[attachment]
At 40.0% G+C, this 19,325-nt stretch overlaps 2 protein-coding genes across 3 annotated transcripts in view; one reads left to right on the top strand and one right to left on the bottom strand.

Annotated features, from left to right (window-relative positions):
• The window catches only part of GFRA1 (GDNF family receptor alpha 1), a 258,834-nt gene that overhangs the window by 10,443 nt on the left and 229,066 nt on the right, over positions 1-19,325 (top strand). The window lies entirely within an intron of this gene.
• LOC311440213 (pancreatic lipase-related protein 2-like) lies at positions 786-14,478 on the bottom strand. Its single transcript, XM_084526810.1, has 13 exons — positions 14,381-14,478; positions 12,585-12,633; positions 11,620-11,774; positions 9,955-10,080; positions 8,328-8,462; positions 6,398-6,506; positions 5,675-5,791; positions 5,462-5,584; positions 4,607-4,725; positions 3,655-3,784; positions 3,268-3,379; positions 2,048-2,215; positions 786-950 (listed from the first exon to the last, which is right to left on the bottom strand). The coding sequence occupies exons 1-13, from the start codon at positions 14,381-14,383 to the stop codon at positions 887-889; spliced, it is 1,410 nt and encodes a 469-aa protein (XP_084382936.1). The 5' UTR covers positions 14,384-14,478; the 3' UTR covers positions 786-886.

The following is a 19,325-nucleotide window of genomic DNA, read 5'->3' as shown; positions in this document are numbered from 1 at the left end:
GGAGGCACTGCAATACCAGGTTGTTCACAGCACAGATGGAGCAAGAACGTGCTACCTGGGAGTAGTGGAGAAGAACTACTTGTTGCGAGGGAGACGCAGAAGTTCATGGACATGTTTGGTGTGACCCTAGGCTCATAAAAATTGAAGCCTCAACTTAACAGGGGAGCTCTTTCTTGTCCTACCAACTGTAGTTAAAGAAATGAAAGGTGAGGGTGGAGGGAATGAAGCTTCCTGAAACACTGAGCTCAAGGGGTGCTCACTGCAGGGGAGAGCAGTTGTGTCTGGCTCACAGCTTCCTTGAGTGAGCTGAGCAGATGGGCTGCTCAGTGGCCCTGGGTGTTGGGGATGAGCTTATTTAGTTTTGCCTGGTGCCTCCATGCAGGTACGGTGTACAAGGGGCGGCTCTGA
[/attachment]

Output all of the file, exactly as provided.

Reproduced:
At 40.0% G+C, this 19,325-nt stretch overlaps 2 protein-coding genes across 3 annotated transcripts in view; one reads left to right on the top strand and one right to left on the bottom strand.

Annotated features, from left to right (window-relative positions):
• The window catches only part of GFRA1 (GDNF family receptor alpha 1), a 258,834-nt gene that overhangs the window by 10,443 nt on the left and 229,066 nt on the right, over positions 1-19,325 (top strand). The window lies entirely within an intron of this gene.
• LOC311440213 (pancreatic lipase-related protein 2-like) lies at positions 786-14,478 on the bottom strand. Its single transcript, XM_084526810.1, has 13 exons — positions 14,381-14,478; positions 12,585-12,633; positions 11,620-11,774; positions 9,955-10,080; positions 8,328-8,462; positions 6,398-6,506; positions 5,675-5,791; positions 5,462-5,584; positions 4,607-4,725; positions 3,655-3,784; positions 3,268-3,379; positions 2,048-2,215; positions 786-950 (listed from the first exon to the last, which is right to left on the bottom strand). The coding sequence occupies exons 1-13, from the start codon at positions 14,381-14,383 to the stop codon at positions 887-889; spliced, it is 1,410 nt and encodes a 469-aa protein (XP_084382936.1). The 5' UTR covers positions 14,384-14,478; the 3' UTR covers positions 786-886.

The following is a 19,325-nucleotide window of genomic DNA, read 5'->3' as shown; positions in this document are numbered from 1 at the left end:
GGAGGCACTGCAATACCAGGTTGTTCACAGCACAGATGGAGCAAGAACGTGCTACCTGGGAGTAGTGGAGAAGAACTACTTGTTGCGAGGGAGACGCAGAAGTTCATGGACATGTTTGGTGTGACCCTAGGCTCATAAAAATTGAAGCCTCAACTTAACAGGGGAGCTCTTTCTTGTCCTACCAACTGTAGTTAAAGAAATGAAAGGTGAGGGTGGAGGGAATGAAGCTTCCTGAAACACTGAGCTCAAGGGGTGCTCACTGCAGGGGAGAGCAGTTGTGTCTGGCTCACAGCTTCCTTGAGTGAGCTGAGCAGATGGGCTGCTCAGTGGCCCTGGGTGTTGGGGATGAGCTTATTTAGTTTTGCCTGGTGCCTCCATGCAGGTACGGTGTACAAGGGGCGGCTCTGA